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Hanson v. Colvin

United States District Court, W.D. Arkansas, Fayetteville Division

July 25, 2016


          OPINION & ORDER


         Currently before the Court is the Report and Recommendation ("R & R") (Doc. 13) of the Honorable Erin L. Setser, United States Magistrate Judge for the Western District of Arkansas, regarding Plaintiff John L. Hanson's request for judicial review of Defendant's decision to deny his claim for disability insurance benefits and supplemental security income under the provisions of Titles II and XVI of the Social Security Act. The R & R advises the Court to affirm the ALJ's denial of Hanson's claim, and to dismiss the case with prejudice. After conducting a de novo review, the Court agrees. The R & R is ADOPTED in full, and the case is DISMISSED WITH PREJUDICE.

         I. DISCUSSION

         The facts and legal standards pertinent to this case are detailed at length in the R & R, and will only be summarized for context herein. Plaintiff John T. Hanson suffers from a myriad of back Issues, hypertension, and obesity. On December 4, 2013, ALJ Jonathan P. Blucher held a hearing on Hanson's claim, and on March 17, 2014, he entered a decision denying the claim. Hanson timely appealed to this Court on July 2, 2015, arguing that the ALJ erred by: (i) finding that Hanson's impairments do not medically equal the severity of Listing 1.04; (ii) incorrectly assessing Hanson's residual functional capacity ("RFC"); and (iii) concluding that Hanson can perform his past relevant work. See Doc. 9. Magistrate Judge Setser issued her R & R on April 6, 2016, which disagrees with each of Hanson's contentions. On April 25, 2016, Hanson filed Objections to the R & R (Doc. 14), Identifying the same three Issues he raised In response to the ALJ's decision.

         In reviewing the decision of the ALJ, the Court must determine whether substantial evidence In the administrative record supports the decision, pursuant to 42 U.S.C. § 405(g). "Substantial evidence Is relevant evidence that a reasonable mind would accept as adequate to support the Commissioner's conclusion." Young v. Apfel, 221 F.3d 1065, 1068 (8th Cir. 2000). Such evidence Is "less than a preponderance but enough so that a reasonable mind could find It adequate to support the decision." Edwards v. Barnhart, 314 F.3d 964, 966 (8th Cir. 2003). As long as there is substantial evidence in the record that supports the Commissioner's decision, the Court may not reverse it simply because substantial evidence exists In the record that could have supported a contrary outcome, or because the Court could have decided the case differently. See Haley v. Massanari, 258 F.3d 742, 747 (8th Cir. 2001). In other words, "[i]f after reviewing the record, the court finds it Is possible to draw two Inconsistent positions from the evidence and one of those positions represents the ALJ's findings, the court must affirm the ALJ's decision." Goff v. Barnhart, 421 F.3d 785, 789 (8th Cir. 2005) (citing Pearsall v. Massanari, 274 F.3d 1211, 1217 (8th Cir. 2001)).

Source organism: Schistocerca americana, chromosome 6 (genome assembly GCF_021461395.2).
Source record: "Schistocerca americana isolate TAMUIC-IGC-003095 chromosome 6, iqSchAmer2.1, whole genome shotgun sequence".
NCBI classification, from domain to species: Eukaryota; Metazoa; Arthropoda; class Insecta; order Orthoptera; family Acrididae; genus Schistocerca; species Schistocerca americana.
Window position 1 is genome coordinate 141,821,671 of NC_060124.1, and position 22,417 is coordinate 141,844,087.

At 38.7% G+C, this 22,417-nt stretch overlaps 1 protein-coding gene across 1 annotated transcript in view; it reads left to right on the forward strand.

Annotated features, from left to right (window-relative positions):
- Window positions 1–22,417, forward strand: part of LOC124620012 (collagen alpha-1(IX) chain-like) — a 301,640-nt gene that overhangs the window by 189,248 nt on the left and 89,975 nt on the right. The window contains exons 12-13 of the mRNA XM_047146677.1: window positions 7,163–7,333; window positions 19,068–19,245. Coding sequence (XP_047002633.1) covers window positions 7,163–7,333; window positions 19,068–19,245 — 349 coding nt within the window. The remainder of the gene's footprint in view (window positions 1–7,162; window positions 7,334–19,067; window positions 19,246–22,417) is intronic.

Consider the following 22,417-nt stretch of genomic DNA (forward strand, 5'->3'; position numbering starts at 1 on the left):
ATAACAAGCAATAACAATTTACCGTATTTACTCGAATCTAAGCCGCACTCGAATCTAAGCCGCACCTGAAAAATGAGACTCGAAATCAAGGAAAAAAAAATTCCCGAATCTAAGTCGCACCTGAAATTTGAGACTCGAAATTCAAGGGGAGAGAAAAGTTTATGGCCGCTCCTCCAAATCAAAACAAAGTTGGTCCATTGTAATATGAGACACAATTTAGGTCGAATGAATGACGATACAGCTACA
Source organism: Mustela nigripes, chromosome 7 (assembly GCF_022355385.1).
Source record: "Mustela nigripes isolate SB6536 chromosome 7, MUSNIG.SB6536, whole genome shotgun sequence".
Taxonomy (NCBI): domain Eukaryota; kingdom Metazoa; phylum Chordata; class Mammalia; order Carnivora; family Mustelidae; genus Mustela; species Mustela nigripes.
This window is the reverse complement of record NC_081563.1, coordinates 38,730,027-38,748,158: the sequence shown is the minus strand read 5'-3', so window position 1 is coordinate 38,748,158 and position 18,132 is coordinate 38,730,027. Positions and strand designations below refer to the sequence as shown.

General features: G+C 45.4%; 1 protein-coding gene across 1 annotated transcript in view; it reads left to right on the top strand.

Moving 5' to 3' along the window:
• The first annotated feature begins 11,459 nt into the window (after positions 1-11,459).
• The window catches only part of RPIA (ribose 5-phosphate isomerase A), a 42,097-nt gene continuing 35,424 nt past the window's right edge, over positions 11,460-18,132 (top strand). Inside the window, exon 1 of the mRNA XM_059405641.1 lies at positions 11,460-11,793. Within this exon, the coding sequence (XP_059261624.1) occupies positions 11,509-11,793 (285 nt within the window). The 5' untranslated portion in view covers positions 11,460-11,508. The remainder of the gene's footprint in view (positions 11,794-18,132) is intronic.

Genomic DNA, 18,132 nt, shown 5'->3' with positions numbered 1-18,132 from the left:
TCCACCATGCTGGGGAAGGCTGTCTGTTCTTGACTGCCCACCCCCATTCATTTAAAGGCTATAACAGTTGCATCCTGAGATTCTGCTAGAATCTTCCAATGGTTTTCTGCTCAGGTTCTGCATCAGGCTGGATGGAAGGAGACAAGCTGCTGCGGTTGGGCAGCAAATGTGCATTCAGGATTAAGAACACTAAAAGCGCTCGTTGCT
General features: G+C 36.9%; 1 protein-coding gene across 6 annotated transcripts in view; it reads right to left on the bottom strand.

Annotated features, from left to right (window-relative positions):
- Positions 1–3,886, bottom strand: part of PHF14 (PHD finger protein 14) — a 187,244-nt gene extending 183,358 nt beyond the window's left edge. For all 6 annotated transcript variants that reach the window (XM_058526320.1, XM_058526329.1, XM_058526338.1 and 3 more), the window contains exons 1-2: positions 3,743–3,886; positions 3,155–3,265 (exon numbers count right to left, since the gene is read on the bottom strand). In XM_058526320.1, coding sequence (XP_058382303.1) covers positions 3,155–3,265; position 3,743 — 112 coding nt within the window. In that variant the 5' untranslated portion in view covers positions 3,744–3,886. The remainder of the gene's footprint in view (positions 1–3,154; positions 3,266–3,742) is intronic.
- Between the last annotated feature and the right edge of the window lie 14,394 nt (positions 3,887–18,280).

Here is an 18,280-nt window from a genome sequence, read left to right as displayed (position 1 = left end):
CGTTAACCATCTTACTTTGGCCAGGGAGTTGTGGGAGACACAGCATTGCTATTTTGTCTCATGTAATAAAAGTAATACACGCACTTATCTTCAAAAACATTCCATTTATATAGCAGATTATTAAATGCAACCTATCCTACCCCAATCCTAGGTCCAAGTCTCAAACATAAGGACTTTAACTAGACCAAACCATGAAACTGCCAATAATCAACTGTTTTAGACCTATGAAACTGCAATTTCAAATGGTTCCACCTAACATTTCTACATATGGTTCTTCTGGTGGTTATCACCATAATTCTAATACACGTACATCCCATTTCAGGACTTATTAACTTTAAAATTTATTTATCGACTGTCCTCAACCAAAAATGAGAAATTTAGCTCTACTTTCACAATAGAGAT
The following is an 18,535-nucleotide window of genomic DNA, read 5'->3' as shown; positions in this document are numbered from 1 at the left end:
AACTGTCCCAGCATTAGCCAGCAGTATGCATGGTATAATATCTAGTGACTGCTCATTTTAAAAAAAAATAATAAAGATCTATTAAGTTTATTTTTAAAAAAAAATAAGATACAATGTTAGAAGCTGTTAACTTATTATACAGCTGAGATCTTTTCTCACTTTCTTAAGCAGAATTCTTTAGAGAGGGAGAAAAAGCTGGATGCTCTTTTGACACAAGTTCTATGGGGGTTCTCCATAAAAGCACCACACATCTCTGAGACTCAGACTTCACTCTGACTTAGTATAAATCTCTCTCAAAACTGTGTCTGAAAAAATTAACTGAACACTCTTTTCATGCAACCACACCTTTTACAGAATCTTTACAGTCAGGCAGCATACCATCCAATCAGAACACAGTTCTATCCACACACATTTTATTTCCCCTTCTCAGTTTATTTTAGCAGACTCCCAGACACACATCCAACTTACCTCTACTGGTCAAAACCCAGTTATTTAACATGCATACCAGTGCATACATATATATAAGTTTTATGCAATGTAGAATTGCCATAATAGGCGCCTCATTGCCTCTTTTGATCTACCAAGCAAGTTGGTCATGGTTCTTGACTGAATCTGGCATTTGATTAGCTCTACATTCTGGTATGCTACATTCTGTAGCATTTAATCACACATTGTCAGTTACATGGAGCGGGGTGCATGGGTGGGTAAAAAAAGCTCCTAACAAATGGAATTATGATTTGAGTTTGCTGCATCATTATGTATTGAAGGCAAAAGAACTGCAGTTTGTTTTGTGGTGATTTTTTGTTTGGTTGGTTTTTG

The Court begins with Hanson's objection regarding Listing 1.04. At step three of the familiar five-step sequential evaluation process for determining whether an individual is disabled, see 20 C.F.R. 404.1520(a), the ALJ must determine whether the claimant has "an impairment(s) that meets or equals one of [the SSA's] listings in appendix 1 . . . ." Id. at (a)(4)(iii). The listings identify impairments considered "severe enough to prevent an individual from doing any gainful activity . . . ." 20 C.F.R. § 404.1525(a). Listing 1.04 pertains specifically to disorders of the spine. See 20 C.F.R. § 404, Subpart P, App'x I, Reg. No. 4.